Vernix Caseosa: The Ultimate Natural Cosmetic?

Sep 1, 2009 | Contact Author | By: Johann W. Wiechers, PhD, JW Solutions; and Bernard Gabard, PhD, Iderma
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Title: Vernix Caseosa: The Ultimate Natural Cosmetic?
Vernix caseosax
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Keywords: Vernix caseosa

Abstract: The present review summarizes the current knowledge of vernix caseosa and discusses the underlying principles by which vernix caseosa operates; this can be applied in moisturizing and barrier-enhancing products, although the proteolipid biofilm itself cannot be used directly on the human body. The most important characteristic of vernix caseosa is its controlled degree of occlusivity—neither too much nor too little.

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Many research articles have been published since the turn of this century investigating the origin, composition, function and potential benefits of vernix caseosa. Not only does this research provide an understanding of the formation of perfect young skin, some of it can be translated into benefits for the cosmetic industry. The present review summarizes the current knowledge of vernix caseosa and discusses the underlying principles by which vernix caseosa operates; this can be applied in moisturizing and barrier-enhancing products, although the proteolipid biofilm itself cannot be used directly on the human body. The most important characteristic of vernix caseosa is its controlled degree of occlusivity—neither too much nor too little.

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Table 1. A comparison of the lipid components of vernix caseosa, stratum corneum and skin surface (sebaceous) lipids, expressed as percentage of total weight of lipids.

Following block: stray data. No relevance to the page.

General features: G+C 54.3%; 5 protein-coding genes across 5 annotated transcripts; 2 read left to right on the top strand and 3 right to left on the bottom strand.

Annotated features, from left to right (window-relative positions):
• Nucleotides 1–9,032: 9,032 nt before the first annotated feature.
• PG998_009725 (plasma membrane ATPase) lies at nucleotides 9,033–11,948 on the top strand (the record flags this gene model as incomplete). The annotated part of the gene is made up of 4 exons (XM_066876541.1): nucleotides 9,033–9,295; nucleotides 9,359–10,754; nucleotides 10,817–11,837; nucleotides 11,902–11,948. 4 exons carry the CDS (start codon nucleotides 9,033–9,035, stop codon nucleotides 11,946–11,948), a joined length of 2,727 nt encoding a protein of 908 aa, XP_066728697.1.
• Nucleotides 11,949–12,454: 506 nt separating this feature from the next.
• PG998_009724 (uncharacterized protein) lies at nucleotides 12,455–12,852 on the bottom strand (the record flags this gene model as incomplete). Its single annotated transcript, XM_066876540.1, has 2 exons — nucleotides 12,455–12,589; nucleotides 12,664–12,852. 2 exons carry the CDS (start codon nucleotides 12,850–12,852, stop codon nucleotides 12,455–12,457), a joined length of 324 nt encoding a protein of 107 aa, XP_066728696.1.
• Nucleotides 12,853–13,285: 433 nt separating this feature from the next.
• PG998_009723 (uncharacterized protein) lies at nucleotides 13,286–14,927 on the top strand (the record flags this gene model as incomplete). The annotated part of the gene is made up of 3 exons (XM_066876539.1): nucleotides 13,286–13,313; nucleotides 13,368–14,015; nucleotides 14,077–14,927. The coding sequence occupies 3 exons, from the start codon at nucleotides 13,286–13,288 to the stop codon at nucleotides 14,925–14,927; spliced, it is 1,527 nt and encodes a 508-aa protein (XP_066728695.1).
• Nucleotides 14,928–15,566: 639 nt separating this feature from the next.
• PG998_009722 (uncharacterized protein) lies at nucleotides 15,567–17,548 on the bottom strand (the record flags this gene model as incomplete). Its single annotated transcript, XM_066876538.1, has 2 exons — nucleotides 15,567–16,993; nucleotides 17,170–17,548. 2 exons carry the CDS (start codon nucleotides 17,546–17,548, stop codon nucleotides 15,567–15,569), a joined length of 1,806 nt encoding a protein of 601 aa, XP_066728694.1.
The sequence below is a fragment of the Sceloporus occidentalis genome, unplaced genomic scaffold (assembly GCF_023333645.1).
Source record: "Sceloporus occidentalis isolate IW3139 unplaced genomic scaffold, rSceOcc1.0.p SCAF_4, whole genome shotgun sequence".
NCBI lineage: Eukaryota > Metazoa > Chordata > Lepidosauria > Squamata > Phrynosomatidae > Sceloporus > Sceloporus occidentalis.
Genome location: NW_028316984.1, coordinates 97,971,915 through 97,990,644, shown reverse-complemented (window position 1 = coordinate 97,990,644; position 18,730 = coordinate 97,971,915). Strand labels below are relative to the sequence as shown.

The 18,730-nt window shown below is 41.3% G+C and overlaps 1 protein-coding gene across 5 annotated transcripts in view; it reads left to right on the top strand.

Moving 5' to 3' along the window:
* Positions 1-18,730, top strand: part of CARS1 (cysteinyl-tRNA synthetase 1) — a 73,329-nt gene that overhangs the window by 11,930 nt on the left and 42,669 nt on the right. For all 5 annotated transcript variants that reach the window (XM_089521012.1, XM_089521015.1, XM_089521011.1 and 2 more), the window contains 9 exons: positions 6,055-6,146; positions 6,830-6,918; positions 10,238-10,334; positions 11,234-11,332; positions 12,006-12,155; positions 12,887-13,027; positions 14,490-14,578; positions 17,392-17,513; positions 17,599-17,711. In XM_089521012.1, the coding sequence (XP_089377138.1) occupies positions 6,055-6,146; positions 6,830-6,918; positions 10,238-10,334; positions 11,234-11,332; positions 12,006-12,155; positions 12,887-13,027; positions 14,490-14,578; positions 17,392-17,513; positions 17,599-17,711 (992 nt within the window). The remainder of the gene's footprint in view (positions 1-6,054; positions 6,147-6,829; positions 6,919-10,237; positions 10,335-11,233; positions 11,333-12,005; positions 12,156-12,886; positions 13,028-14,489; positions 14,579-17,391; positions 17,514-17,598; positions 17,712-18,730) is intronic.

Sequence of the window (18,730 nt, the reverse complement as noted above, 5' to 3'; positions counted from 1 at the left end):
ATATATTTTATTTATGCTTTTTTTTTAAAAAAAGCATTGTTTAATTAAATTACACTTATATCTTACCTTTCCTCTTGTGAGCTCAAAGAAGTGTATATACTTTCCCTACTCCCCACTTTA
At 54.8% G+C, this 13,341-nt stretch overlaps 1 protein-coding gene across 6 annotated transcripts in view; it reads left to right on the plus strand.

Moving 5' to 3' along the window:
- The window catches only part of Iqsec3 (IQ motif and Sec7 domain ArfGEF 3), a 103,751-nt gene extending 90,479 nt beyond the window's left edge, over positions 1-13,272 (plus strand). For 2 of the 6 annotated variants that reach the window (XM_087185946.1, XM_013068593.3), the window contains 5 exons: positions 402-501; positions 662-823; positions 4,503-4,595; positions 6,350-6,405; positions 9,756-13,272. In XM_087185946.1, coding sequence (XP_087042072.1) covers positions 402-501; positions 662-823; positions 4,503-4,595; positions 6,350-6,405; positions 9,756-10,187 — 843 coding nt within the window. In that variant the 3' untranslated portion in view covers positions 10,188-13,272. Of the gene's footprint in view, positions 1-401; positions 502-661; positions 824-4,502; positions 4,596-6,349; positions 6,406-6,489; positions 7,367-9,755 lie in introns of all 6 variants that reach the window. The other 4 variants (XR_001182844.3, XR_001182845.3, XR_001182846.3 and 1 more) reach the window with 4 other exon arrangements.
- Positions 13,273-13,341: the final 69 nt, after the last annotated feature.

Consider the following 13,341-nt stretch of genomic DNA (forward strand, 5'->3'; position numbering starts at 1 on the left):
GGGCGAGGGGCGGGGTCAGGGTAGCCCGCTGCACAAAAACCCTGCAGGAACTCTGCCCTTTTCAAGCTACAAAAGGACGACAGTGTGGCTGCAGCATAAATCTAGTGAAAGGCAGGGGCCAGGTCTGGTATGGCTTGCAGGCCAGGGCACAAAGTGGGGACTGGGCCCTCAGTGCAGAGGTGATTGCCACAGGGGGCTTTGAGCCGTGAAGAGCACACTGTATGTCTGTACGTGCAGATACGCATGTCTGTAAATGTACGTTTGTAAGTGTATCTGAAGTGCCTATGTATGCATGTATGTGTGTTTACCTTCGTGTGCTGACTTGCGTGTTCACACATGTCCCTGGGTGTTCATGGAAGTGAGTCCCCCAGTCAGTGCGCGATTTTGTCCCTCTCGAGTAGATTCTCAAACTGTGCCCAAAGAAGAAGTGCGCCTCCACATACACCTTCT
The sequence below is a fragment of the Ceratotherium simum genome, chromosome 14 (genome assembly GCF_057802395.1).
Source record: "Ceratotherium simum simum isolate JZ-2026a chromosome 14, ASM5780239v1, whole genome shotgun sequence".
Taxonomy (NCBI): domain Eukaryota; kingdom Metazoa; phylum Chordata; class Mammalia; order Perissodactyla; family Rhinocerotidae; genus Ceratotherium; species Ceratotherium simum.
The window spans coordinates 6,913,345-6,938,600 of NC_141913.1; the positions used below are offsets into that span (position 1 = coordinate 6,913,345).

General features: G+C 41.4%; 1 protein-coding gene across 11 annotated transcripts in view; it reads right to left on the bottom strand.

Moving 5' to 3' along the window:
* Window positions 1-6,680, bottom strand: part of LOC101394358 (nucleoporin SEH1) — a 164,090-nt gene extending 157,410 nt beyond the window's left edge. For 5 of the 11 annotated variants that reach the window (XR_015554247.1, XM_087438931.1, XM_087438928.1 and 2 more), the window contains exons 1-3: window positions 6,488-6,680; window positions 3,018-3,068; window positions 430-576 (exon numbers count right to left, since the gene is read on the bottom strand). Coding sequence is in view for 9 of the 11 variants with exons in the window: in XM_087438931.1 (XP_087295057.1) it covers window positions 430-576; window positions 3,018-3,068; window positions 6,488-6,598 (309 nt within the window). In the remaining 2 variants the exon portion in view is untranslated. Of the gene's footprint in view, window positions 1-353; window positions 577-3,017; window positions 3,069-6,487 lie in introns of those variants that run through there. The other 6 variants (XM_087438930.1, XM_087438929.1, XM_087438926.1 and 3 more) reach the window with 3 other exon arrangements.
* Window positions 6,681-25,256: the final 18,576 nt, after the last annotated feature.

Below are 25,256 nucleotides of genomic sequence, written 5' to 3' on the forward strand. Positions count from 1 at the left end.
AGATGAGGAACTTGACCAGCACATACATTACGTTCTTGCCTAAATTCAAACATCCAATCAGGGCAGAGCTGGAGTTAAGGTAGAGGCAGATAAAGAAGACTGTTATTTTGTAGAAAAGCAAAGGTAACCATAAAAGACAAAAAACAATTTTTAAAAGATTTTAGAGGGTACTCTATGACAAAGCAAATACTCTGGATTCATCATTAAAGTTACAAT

Wiechers Table 1

A comparison of the lipid components of vernix caseosa, stratum corneum and skin surface (sebaceous) lipids, expressed as percentage of total weight of lipids.

Figure 1. Vernix caseosa covers newborn infants

Wiechers Figure 1

A newborn is often covered in a creamy white, cheesy biofilm called vernix caseosa. During the last trimester of gestation, this biofilm covers the skin of the fetus and after delivery, it dries. The boy pictured is Tristan Le Dévédec, son of Robert Rissmann, PhD, on whose thesis this review article is partly based. Reproduced with the kind permission of the father.

Figure 2. Lipid, free lipid extract and ceramide analyses

Wiechers Figure 2

a) Lipid analyses of a standard solution (STD), two vernix caseosa (VC) samples and one stratum corneum (SC) sample by HPTLC; b) quantitative analysis of the free lipid extracts for all vernix caseosa compounds; c) quantitative analysis of ceramides only. Results are shown as weight percentage ± standard deviation. SQ = squalane; SE = sterol esters; WE = wax esters; DIOL = dihydroxy WE; TG = triglycerides; CHOL = cholesterol; FFA = free fatty acid; Cer = ceramides (EOS-1, NS-2, NP-3, EOH-4, AS-5, AP-6, AH-7, NH-8, EOP-9); CSO4 = CHOL sulfate; reproduced with permission from Reference 15.

Figure 3. Water loss profiles

Wiechers Figure 3

Water loss profiles of vernix caseosa, w/o emulsiona and o/w emulsionb films (applied at a rate of 3 mg/cm2) for 3 hr; note that the three films have different initial water contents (82.1%, 37.4% and 70.0%, respectively); reproduced with permission from Reference 25; later re-published in Reference 26.